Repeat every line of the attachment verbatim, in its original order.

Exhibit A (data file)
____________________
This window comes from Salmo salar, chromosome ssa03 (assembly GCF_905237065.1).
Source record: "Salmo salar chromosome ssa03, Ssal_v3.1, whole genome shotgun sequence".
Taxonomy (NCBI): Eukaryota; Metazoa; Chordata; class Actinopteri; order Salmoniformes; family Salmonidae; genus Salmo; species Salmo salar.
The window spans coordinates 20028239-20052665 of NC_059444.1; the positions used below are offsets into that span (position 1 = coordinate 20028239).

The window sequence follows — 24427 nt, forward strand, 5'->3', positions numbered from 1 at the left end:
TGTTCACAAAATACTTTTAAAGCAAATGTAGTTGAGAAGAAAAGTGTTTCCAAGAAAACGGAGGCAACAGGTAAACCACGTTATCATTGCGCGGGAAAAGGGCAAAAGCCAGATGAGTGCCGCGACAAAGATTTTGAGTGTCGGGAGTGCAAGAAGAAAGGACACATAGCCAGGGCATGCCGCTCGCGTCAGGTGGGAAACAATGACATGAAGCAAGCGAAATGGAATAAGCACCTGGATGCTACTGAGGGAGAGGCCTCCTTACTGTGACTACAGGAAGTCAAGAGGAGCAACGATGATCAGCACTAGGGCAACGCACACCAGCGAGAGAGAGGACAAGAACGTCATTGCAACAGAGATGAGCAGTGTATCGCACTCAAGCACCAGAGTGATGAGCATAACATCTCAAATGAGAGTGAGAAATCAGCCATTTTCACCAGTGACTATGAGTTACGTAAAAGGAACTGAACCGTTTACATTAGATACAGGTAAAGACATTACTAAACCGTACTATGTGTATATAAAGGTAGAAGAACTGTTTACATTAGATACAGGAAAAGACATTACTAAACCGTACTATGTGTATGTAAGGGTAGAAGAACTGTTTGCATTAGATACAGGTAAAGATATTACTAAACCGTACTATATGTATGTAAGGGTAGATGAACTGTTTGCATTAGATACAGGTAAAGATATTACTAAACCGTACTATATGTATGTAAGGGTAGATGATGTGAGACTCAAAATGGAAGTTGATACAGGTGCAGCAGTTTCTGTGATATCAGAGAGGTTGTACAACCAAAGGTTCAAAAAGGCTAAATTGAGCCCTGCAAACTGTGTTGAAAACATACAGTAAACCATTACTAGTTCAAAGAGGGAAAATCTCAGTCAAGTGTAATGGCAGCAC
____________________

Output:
This window comes from Salmo salar, chromosome ssa03 (assembly GCF_905237065.1).
Source record: "Salmo salar chromosome ssa03, Ssal_v3.1, whole genome shotgun sequence".
Taxonomy (NCBI): Eukaryota; Metazoa; Chordata; class Actinopteri; order Salmoniformes; family Salmonidae; genus Salmo; species Salmo salar.
The window spans coordinates 20028239-20052665 of NC_059444.1; the positions used below are offsets into that span (position 1 = coordinate 20028239).

The window sequence follows — 24427 nt, forward strand, 5'->3', positions numbered from 1 at the left end:
TGTTCACAAAATACTTTTAAAGCAAATGTAGTTGAGAAGAAAAGTGTTTCCAAGAAAACGGAGGCAACAGGTAAACCACGTTATCATTGCGCGGGAAAAGGGCAAAAGCCAGATGAGTGCCGCGACAAAGATTTTGAGTGTCGGGAGTGCAAGAAGAAAGGACACATAGCCAGGGCATGCCGCTCGCGTCAGGTGGGAAACAATGACATGAAGCAAGCGAAATGGAATAAGCACCTGGATGCTACTGAGGGAGAGGCCTCCTTACTGTGACTACAGGAAGTCAAGAGGAGCAACGATGATCAGCACTAGGGCAACGCACACCAGCGAGAGAGAGGACAAGAACGTCATTGCAACAGAGATGAGCAGTGTATCGCACTCAAGCACCAGAGTGATGAGCATAACATCTCAAATGAGAGTGAGAAATCAGCCATTTTCACCAGTGACTATGAGTTACGTAAAAGGAACTGAACCGTTTACATTAGATACAGGTAAAGACATTACTAAACCGTACTATGTGTATATAAAGGTAGAAGAACTGTTTACATTAGATACAGGAAAAGACATTACTAAACCGTACTATGTGTATGTAAGGGTAGAAGAACTGTTTGCATTAGATACAGGTAAAGATATTACTAAACCGTACTATATGTATGTAAGGGTAGATGAACTGTTTGCATTAGATACAGGTAAAGATATTACTAAACCGTACTATATGTATGTAAGGGTAGATGATGTGAGACTCAAAATGGAAGTTGATACAGGTGCAGCAGTTTCTGTGATATCAGAGAGGTTGTACAACCAAAGGTTCAAAAAGGCTAAATTGAGCCCTGCAAACTGTGTTGAAAACATACAGTAAACCATTACTAGTTCAAAGAGGGAAAATCTCAGTCAAGTGTAATGGCAGCAC